The sports world is often considered to exist in a parallel universe from real-world problems, but it was dealt a double dose of reality on Wednesday and Thursday with the cancellation of the NCAA Tournament and the suspension of the NBA and NHL seasons among others due to the coronavirus pandemic.
This has also had wide-spread implications for the fledgling legalized sports betting industry which was looking forward to the start of the NCAA men’s basketball tournament (aka March Madness) next week with the number of states taking bets up to 16 with Illinois and Michigan joining the action this week.
“I cannot recall anytime ever something like this happening in so many sports,” longtime Vegas oddsmaker Kenny White. “Obviously we’ve had strikes in different sports — the NFL, NBA and Major League Baseball — to shut down seasons but nothing to run over [to multiple sports].”
Nevada sportsbooks won $36.5 million from basketball bettors last March from a total of $498.7 million in bets, according to the state’s Gaming Control Board. Nevada doesn’t separate college and pro basketball from its figures, but GBC senior research analyst Michael Lawton estimates 70 percent of that handle is on March Madness, or around $349 million.
New Jersey reported a March Madness handle of $106 million last year with a win of $10 million. With the growth of the industry the past year, those figures certainly were expected to increase.
Many bettors, especially novices, have been learning the past two days about “house rules” that determine if bets have action or not. All advance wagers on conference tournament games that were scheduled for Thursday are graded “no-action” and refunded.
The lone exception was the first half of the St. John’s-Creighton game in the Big East Tournament at Madison Square Garden, which inexplicably played the first 20 minutes before being postponed at halftime with St. John’s leading 38-35. The side/total/money-line wagers for the game were no-action, but first-half bettors on St. John’s + 3 and Over 70¹/₂ were graded winners while Creighton -3 and Under 70¹/₂ were graded losers.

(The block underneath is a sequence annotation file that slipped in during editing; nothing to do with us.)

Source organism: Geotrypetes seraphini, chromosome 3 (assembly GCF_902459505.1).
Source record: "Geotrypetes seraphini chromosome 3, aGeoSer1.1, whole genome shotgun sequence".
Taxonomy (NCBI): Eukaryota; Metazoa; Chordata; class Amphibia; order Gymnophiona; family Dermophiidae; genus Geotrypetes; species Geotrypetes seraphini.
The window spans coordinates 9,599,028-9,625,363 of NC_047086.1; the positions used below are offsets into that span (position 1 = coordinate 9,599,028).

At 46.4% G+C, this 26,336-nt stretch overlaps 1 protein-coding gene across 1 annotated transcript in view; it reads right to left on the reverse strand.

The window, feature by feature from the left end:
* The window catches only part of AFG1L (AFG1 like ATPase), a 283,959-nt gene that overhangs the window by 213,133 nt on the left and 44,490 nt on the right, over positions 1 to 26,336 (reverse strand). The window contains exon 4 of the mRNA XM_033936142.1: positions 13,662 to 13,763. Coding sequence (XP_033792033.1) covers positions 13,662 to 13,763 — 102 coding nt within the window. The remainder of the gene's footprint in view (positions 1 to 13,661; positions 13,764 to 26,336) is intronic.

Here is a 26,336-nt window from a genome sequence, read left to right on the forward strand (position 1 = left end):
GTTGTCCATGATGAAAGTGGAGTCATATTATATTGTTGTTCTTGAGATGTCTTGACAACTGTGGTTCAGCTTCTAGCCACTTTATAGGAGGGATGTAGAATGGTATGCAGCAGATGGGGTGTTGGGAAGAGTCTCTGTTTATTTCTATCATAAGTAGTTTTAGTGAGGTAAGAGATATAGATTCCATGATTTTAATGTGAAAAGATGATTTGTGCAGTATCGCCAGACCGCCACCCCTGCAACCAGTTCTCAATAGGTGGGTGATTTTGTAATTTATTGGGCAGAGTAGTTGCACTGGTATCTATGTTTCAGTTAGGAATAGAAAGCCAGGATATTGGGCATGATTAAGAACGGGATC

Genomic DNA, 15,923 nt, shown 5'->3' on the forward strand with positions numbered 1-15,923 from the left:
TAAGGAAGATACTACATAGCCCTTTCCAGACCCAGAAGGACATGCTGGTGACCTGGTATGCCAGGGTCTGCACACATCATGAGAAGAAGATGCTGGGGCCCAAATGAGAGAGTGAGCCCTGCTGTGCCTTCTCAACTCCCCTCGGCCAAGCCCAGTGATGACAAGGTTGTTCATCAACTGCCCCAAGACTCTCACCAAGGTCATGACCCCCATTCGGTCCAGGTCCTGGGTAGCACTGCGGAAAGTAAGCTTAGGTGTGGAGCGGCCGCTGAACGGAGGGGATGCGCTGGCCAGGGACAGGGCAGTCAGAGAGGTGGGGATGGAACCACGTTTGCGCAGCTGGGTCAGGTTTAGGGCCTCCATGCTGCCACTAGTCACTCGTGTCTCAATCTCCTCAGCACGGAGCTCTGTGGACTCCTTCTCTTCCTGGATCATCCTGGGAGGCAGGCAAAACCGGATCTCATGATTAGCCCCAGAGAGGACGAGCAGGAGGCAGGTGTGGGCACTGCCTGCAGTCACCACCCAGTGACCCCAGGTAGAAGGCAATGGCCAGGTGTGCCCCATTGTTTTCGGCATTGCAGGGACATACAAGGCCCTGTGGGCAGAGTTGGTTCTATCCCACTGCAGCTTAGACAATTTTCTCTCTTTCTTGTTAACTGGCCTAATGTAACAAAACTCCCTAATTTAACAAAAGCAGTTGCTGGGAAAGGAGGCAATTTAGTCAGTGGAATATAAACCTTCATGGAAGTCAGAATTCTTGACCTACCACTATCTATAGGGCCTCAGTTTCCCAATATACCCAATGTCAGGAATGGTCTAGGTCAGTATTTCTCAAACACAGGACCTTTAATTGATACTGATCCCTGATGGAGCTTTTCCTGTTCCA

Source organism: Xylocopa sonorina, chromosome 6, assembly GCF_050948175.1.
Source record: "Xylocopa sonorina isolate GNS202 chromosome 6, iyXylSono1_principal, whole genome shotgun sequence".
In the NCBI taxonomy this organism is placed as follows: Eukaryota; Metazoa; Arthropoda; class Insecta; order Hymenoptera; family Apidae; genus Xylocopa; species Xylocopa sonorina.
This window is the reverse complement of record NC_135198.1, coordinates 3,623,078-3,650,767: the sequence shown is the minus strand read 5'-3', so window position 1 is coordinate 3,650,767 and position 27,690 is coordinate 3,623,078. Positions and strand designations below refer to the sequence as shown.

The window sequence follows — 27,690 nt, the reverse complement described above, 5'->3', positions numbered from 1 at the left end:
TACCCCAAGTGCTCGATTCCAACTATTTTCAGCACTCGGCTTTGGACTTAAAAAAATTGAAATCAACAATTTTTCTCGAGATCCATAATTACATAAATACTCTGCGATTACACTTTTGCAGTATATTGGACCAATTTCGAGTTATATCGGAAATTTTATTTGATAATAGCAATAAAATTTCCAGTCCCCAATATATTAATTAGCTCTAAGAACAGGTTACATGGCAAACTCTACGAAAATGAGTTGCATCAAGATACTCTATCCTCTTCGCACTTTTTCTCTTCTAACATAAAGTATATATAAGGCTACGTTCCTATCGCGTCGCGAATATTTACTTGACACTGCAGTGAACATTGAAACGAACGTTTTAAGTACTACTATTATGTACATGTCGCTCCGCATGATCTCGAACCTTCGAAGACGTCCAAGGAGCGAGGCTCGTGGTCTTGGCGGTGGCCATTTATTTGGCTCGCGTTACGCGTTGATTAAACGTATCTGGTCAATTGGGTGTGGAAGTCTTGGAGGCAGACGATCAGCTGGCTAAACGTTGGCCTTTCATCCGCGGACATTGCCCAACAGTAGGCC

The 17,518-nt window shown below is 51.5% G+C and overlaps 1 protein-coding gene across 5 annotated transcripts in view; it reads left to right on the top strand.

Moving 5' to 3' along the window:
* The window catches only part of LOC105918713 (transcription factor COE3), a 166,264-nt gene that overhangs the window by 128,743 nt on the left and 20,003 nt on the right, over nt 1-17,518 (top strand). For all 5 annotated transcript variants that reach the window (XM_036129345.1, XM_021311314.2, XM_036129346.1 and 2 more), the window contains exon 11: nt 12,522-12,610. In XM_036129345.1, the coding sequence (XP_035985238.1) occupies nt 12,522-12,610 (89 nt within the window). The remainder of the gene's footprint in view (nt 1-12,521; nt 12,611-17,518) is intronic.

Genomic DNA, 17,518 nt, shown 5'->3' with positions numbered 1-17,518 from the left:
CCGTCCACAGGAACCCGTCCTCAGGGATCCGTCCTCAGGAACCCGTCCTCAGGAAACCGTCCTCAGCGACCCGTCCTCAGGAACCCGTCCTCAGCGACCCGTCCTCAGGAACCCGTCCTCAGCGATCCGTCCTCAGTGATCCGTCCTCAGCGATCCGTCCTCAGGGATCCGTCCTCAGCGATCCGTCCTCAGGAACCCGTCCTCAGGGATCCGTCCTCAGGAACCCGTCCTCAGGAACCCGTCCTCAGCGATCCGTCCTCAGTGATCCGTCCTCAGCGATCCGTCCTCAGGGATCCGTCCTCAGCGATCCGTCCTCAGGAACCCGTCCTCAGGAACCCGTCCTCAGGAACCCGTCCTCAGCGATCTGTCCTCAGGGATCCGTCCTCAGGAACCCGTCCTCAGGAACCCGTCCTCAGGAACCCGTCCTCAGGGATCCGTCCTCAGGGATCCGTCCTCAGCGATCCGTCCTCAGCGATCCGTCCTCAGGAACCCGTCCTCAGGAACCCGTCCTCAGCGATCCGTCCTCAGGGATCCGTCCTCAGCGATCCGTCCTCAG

All future wagers on canceled conference tournaments should be refunded, and that also goes for NCAA Tournament futures.
The NBA and NHL seasons have been suspended until further notice, with the start of the MLB season being delayed.
The XFL canceled its season, and the PGA announced it would be canceling the next three events on the PGA Tour schedule: the Valspar Championship, the WGC-Dell Technologies Match Play and the Valero Texas Open. The Masters will be postponed, it was announced on Friday.
The house rules for those are more complicated. The simplest to explain is that odds to win those respective season championships are still alive as long as a championship series is held this year, the same would go for wagers such as MVP and Rookie of the Year (which have both been getting a lot of action this year in the NBA). Division and conference odds will depend on if the leagues declare winners of those titles.
The wagers that are most up in the air at this point are NBA Over/Under season wins and NHL Over/Under season points props. Most sportsbook house rules declare that the full schedule (82 for each) must be played for action, otherwise all of those bets would be refunded. That includes ones in which a team has “clinched” the Over or Under (though some books will still pay off on those, so please check with your own book).
MLB is a little different as many books give a little wiggle room for rainouts, with only 160 games required, but we’re a long way from finding out if MLB will make up the postponed games or play a shortened season (again, check with our own book if you’ve made any of these types of wagers).
This unwelcome version of March Madness started Wednesday afternoon when NCAA president Mark Emmert announced that NCAA Tournament games would be held in arena without fans. That was followed by similar announcements that big conferences would hold their respective tournaments without fans starting Thursday.
When everyone was thinking the news couldn’t get any worse, the NBA announced at 9:30 p.m. ET that it was suspending the season in the wake of Jazz center Rudy Gobert testing positive for coronavirus.
On Thursday, the conference tournaments, the beginning of the baseball season and other leagues went by the wayside.
“I’ve been in the business for 40 years and this is brand new to me,” said Tony Miller, director of race & sports at the Golden Nugget. “It’s just a crazy time and we’re trying to deal with it hour to hour like everyone else.”